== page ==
Kemper at the Cypress

SSA Photography (323 of 400)

I rarely take portraits of people, though the ones I have taken are some of my favorites. In my photography, I try to be as unobtrusive as possible.  My son Kemper, however, is a willing and able model when I get the itch to add a human touch to my photographs.  This gnarled Monterey Cypress trunk just off of Ocean Avenue in Carmel, California would have been interesting enough with the rays of the late afternoon sun coming in from the southwest, but Kemper’s knowing stare off into the distance gives the photograph so much more meaning.

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Emergence

SSA Photography (169 of 400)

This photograph of an allium (a member of the garlic family) breaking out of its protective sheath has been one of my favorite photographs since I took it a couple years ago.  To me, this photograph is evocative on so many levels.  It was taken, like Herrick’s Bud in my in-laws’ garden in Carmel, California.  Although I thought that the emergence would be relatively slow, I came back the next day and the buds had fully emerged, with the sheath having shriveled up and hanging by the wayside.  The ephemera of nature is simply amazing to me.  I hope you enjoy this photograph as much as I do.

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Left Behind

SSA Photography (395 of 400)

This photograph was taken on the moors outside Haworth, West Yorkshire, England.  The two figures in the distance are my mother-in-law and her brother, who left my wife, Anna, and I to scramble up and down the moors in a vain attempt to keep them in our sight.  The “walk” (and I use this term loosely) was gorgeous in hindsight, as the pictures attest; however, during the trip (which I contend was on average 98% vertical), I thought my legs were going to give out at least three times.  Nevertheless, I made it, and that in and of itself was an accomplishment.  The photographs that I took were icing on the proverbial cake.

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Kintsugi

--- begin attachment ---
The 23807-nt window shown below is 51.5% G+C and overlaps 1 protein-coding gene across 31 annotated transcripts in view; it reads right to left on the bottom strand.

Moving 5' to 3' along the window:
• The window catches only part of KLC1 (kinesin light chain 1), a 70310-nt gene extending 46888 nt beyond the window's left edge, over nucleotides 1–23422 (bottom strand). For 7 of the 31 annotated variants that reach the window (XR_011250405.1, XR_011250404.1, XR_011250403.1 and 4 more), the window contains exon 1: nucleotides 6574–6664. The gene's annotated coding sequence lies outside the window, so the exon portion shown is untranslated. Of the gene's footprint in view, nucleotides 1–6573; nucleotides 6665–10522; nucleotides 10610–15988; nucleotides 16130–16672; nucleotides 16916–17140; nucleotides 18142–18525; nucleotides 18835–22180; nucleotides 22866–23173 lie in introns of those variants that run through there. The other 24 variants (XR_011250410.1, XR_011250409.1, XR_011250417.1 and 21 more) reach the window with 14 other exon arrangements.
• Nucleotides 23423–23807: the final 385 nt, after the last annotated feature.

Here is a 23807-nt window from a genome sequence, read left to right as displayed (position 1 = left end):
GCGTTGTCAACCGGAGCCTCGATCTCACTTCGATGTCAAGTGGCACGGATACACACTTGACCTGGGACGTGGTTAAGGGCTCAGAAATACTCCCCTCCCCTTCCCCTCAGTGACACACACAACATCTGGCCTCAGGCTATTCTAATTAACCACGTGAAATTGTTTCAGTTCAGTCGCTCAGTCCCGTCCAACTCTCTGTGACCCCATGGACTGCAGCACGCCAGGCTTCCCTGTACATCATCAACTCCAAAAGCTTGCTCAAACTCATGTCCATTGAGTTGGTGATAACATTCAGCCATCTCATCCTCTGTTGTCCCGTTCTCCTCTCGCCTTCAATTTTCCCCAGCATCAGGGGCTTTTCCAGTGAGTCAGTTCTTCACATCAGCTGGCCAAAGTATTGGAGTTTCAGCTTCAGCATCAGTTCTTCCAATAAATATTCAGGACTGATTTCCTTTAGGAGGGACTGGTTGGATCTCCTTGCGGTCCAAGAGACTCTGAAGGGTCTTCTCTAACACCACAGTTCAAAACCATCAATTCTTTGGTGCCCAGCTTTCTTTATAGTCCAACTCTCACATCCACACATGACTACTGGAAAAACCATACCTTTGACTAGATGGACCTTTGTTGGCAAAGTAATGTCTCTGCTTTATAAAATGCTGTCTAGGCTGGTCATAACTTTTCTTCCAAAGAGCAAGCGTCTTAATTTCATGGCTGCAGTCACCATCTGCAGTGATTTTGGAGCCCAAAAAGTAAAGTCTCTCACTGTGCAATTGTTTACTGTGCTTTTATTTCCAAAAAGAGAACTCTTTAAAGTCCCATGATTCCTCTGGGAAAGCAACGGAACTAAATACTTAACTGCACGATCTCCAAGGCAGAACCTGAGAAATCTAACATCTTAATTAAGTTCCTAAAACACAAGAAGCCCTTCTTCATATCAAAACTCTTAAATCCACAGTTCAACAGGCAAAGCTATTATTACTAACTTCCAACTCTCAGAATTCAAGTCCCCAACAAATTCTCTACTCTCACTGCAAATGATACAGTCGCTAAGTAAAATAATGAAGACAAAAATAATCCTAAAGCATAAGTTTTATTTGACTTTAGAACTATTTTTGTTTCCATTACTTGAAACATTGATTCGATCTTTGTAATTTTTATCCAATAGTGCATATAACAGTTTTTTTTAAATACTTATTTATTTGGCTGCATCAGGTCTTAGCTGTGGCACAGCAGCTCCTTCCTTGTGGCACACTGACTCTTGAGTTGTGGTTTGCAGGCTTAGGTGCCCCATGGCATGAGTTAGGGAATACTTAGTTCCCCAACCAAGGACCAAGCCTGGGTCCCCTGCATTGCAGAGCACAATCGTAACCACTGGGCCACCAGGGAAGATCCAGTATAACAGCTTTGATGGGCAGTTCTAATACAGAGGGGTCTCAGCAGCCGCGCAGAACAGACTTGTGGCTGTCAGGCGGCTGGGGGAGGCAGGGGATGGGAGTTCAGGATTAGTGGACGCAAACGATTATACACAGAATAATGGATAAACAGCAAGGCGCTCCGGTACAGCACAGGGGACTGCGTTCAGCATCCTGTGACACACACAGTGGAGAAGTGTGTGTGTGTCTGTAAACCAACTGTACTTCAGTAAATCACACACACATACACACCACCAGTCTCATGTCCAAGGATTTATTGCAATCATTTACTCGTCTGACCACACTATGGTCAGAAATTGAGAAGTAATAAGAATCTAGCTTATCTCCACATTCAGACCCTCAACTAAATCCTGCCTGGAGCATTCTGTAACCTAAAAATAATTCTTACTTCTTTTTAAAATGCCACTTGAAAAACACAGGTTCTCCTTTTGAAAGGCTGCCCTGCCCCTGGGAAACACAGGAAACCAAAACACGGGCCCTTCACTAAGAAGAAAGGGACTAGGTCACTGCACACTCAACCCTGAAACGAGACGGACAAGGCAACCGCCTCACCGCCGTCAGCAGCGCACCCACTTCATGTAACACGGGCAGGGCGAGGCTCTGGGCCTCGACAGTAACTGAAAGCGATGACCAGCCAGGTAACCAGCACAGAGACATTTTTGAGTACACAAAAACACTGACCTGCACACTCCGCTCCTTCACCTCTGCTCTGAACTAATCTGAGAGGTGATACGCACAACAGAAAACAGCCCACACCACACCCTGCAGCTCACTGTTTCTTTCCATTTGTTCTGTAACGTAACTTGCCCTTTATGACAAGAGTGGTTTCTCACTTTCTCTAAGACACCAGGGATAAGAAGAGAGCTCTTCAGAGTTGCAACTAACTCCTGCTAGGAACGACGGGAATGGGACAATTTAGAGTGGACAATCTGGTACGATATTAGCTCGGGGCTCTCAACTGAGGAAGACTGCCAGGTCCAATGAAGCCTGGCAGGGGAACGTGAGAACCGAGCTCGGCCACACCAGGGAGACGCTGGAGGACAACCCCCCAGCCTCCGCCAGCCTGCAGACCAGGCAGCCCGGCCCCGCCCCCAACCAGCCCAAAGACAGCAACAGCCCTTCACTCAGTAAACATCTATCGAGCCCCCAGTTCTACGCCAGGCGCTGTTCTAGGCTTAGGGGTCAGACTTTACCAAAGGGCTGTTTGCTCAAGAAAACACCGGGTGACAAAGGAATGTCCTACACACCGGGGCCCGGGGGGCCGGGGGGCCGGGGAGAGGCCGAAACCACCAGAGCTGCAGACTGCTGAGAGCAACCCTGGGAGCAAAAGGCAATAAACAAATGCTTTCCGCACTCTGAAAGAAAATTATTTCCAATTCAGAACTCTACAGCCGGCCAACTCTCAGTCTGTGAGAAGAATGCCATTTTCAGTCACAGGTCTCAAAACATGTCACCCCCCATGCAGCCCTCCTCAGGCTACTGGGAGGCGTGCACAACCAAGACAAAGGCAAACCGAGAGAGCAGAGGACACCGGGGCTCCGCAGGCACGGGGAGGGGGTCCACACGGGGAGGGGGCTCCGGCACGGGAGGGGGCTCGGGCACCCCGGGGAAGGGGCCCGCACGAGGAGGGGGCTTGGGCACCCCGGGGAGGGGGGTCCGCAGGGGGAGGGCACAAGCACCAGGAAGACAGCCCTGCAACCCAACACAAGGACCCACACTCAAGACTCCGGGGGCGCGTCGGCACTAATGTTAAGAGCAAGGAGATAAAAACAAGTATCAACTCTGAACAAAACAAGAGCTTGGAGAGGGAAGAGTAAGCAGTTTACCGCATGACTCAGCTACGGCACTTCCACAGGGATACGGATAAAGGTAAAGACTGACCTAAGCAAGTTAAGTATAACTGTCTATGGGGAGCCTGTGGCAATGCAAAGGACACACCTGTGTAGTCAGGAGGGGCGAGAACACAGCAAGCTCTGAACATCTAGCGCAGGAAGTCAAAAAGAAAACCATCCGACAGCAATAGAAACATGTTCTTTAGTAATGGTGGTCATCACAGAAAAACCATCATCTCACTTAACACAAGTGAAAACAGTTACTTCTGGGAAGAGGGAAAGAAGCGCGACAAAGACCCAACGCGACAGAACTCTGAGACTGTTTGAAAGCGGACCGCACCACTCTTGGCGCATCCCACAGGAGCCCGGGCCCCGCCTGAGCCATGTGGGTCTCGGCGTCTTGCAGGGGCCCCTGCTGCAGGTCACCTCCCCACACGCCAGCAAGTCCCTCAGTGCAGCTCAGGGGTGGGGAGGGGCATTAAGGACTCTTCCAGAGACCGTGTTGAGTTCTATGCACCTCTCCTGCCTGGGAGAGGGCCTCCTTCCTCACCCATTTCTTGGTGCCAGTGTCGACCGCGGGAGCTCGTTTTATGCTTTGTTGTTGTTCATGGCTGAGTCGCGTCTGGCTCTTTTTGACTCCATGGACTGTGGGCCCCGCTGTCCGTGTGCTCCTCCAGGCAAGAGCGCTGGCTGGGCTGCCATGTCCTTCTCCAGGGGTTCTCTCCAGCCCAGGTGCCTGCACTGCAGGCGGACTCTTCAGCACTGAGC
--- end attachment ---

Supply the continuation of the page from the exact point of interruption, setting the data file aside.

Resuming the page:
SSA Photography (78 of 400)

In an series of three poignant essays, F. Scott Fitzgerald once wrote that he was fractured like a dinner plate that you would hide from the neighbors if they came over.  One of the greatest writers of the early 20th Century had indeed “cracked” under the pressure of his own success.  I identified with Fitzgerald’s essays—and Fitzgerald himself—on many levels, except that once cracked up, Fitzgerald never ventured to put himself back together again.

The Japanese have a beautiful word, kintsugi, which is the art of repairing broken pottery with lacquer, generally mixed with powdered precious metals like gold.  Kintsugi, however, stretches far beyond the art form.  It has become a philosophy, which accentuates the breakage and repair of the object as evidence of its history—rather than something to disguise or sweep into the dustbin.  The fractures are part of the object’s story, part of its beautiful memory.

We are all broken, some of us more than others, but these faults, these breaks shape who we are when we come out the other side—but only if we venture to put ourselves back together again like a shattered vase in the hands of an artist.

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Point Lobos Pelicans

SSA Photography (294 of 400)

This photograph of a large pod of pelicans was taken at Point Lobos State Natural Reserve, just outside of Carmel, California.  Pelicans have significant historical and cultural value, including in Egyptian mythology, where the pelican was believed to be able to to prophesy safe passage in the underworld for someone who had died.  Interestingly, Alcatraz was so named by the Spanish because of the large number of pelicans roosting there.  The word alcatraz is itself derived from the Arabic al-caduos, a term used for a water-carrying vessel and likened to the pouch of the pelican.  In the Christian context, pelicans were viewed as a paragon of piety based, in part, on the belief that a mother pelican was particularly attentive to her young, to the point of providing her own blood by wounding her own breast when no other food was available.  As such, pelicans are associated with the Passion of Christ and the Eucharist.

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Shadow Play

SSA Photography (89 of 400)

Taken at Big Talbot Island, north of Jacksonville, Florida, the lines and shadows of this photograph of driftwood cobbled together on the beach draw the eye to the center of the mass of wood.  After the hurricane last year, this particular grouping of driftwood is no longer on the beach, so I was fortunate to capture it when I did.

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